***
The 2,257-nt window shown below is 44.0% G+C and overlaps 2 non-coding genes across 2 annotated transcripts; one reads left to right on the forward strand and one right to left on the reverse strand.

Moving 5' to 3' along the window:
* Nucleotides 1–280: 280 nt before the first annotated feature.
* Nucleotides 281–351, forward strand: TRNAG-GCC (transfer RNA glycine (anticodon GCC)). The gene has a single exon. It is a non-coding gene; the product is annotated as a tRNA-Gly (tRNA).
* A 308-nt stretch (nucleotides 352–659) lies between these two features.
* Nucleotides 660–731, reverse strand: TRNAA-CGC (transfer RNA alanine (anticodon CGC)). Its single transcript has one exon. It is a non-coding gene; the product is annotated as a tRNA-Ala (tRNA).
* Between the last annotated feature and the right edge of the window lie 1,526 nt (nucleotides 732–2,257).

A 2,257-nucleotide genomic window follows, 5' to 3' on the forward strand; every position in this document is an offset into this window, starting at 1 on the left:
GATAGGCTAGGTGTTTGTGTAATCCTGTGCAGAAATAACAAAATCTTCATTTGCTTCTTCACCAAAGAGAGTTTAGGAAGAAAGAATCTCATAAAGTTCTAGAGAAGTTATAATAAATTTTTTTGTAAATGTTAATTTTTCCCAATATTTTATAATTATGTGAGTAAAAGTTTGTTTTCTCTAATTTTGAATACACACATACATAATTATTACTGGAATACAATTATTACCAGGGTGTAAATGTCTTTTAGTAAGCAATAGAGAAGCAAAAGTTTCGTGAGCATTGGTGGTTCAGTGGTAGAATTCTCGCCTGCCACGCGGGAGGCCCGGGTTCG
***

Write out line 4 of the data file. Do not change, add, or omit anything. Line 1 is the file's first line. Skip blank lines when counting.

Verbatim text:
* Nucleotides 281–351, forward strand: TRNAG-GCC (transfer RNA glycine (anticodon GCC)). The gene has a single exon. It is a non-coding gene; the product is annotated as a tRNA-Gly (tRNA).